I think for Grave Robber for Hire the writing style inspiration came from Darynda Jones and her Charley Davidson series and Karen Marie Moning’s Fever series. These series break the rules (the ones I’d been told I must never never do) and told me I could tell my story my ways. Both of these authors/series have characters with big personalities, leave the reader guessing as the end of each book, and have a romance that takes several books to get to resolved.

Realising I could break some rules gave me a chance to explore my story the way I envisaged.

When Grave Robber for Hire is made into a movie, who will be your dream cast?

Fresh new actors who fit the description (I hate when they cast people who look nothing like it is described in a book) have the right acting traits to carry off my characters. Hate poor acting more. LOL.

What’s the best piece of writing advice you’ve ever received?

Write what you’d like to read. Then revise it, revise it, revise it – get a critique partner.

Cassandra L Shaw. sml JPG

Is there anything you’ve learnt along the path of your writing journey that you wish you’d known at the beginning?

You don’t have to follow all the rules. Some yes, but not all.

Thank you for joining us today, and congratulations again. Could you give us a sneaky peek at one of your favourite parts of Grave Robber for Hire, please?

This is the beginning of Chapter 3. – Angel’s seen a frail old lady crossing a busy road who’s going to get hit by a car.

Crap. My stomach jittered and jived as I ran toward the old lady. My metal heels impacting on the hard asphalt of Frederick Street sent shock waves up my legs. Tension ratcheted my nerves tight then tighter.

And that voice, that grating voice, the one I only hear when someone’s in danger, kept goading me, “Save her, save her, save her,” at a more and more frenzied pace. Christ, I heard. My inner self needed to back off. It wasn’t as if I’d want to see the woman run over and get smashed into old lady chunks. Old or not, she had more to live for. Like afternoon bingo.

The roar of an engine and the screech of rubber burning gave a forewarning. A white car fishtailed around a close-by corner. The doof-doof-doof of god awful music blared out of illegally-tinted windows.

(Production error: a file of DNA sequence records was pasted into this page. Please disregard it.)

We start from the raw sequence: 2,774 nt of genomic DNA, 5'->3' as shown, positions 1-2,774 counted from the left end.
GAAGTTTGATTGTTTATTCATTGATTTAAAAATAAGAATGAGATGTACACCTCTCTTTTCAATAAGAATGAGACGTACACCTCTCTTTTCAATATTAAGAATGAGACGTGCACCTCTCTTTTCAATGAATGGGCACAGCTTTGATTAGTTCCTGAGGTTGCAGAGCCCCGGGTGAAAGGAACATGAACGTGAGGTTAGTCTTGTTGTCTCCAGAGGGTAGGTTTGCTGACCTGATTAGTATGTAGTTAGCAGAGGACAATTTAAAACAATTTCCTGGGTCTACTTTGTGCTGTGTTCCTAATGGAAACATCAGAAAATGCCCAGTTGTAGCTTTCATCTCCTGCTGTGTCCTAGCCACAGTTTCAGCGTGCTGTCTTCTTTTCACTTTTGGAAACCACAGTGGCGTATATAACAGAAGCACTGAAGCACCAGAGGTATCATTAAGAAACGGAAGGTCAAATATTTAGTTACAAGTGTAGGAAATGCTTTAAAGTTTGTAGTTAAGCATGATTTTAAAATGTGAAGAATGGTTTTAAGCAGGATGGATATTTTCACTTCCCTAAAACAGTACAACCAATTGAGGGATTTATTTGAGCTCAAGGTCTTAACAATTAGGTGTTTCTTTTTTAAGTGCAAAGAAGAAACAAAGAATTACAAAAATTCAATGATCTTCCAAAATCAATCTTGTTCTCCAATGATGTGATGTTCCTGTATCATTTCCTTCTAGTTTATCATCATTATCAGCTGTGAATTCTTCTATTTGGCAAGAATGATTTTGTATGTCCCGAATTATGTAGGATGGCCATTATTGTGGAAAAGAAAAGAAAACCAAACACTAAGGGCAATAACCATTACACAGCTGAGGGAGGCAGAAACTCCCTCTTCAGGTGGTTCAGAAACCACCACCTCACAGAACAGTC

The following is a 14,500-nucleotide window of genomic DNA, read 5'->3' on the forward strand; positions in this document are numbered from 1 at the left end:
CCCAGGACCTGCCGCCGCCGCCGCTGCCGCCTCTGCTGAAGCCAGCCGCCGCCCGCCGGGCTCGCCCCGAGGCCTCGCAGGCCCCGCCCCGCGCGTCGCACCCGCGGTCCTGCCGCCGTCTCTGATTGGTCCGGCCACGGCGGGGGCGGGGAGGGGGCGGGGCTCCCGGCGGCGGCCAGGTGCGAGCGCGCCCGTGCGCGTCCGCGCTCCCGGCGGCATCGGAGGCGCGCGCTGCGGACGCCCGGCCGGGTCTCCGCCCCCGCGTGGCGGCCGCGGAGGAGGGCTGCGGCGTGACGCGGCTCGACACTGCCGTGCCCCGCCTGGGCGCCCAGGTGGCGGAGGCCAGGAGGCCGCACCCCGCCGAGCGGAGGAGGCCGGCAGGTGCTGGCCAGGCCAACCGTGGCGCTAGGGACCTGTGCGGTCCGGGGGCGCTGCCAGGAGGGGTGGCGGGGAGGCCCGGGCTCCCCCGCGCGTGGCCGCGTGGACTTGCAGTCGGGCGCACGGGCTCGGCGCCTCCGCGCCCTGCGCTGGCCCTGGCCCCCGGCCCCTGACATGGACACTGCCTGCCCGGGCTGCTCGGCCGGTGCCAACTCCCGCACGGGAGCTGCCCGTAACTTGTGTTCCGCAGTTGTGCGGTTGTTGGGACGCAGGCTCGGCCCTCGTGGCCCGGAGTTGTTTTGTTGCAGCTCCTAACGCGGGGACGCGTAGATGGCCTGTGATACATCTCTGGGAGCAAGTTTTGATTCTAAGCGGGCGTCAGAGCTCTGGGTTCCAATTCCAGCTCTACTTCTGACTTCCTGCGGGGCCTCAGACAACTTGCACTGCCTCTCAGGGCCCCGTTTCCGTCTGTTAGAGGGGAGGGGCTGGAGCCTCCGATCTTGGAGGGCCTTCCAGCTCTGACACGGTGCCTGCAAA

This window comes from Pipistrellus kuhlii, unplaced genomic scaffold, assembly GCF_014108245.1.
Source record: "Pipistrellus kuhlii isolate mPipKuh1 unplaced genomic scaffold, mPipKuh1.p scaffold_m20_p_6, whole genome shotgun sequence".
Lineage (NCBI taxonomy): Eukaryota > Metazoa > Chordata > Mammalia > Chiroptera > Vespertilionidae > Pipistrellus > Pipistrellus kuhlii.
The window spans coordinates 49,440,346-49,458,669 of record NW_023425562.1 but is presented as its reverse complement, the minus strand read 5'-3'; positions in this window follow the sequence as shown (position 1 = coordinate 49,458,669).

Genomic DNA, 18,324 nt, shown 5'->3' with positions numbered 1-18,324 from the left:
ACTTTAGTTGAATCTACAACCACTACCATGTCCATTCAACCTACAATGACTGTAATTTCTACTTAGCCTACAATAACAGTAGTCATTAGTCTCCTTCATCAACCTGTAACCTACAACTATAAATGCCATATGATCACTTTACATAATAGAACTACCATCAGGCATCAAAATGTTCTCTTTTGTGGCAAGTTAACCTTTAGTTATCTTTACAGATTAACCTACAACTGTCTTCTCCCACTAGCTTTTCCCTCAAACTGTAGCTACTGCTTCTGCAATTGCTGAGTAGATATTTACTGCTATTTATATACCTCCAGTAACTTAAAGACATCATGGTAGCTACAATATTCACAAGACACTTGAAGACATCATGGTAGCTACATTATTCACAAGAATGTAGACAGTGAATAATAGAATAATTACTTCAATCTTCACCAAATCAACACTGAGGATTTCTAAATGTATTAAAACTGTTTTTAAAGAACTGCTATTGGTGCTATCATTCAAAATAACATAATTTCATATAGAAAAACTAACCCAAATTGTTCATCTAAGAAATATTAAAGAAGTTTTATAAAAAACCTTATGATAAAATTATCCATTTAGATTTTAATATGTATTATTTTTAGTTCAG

I launched into the air Super-Angel-style, grabbed Granny’s arm, and together we flew.

Feeling super-human, I yelled, “I can flyyyyyyyyy—”

Shoulder down, but holding granny aloft, I smashed into the ground and skidded across cheese grater pavement. “Bullshiiiiiiiiiiiiiiiii,” I screamed and thanked God I’d worn leatherette. Too bad the vest was sleeveless.

Mid slide I slammed my arm into something hard. The crack of bone preceded my throat tearing squeal capable of shaking Brisbane. The thunderous growl of the engine and the doof-doof-doof continued up the road.

Someone yelled for help. I forced down a wave of stomach churning pain and checked the woman I’d saved. Mouth gaping, she didn’t move. Eyes, half open looked vacant.

Holy snapping-duck-shit, I’d killed her.

I pulled my elbow away from the dead lady’s head and rolled her onto the grassy verge of the footpath. My body exploded into a ball of agony, and my skin became slick with cold shocky sweat. My arm—someone must have shoved a red hot brand into my arm.

I looked at my victim’s pasty skin and lifeless eyes, then inwardly cringed. I’d never murdered anyone before. I could hear her relatives now. “You killed my Gran. You attacked my mother. We want the death sentence brought back just for you.”

Murdering someone who looked so sweet would really screw up my next life karma. I’d return as a dung beetle and spend my life rolling shit into balls.

Hang on, did her chest move? Yes, yes it did.

My body fluids started to flow again and luckily not down my leg. I pumped my good arm, sobbed from the pain the movement caused, and woo-hoo-ed. No shit balls. I owed the great who-ever-what-ever who saved the woman, one.

Car doors slammed. People rushed to help or gawk.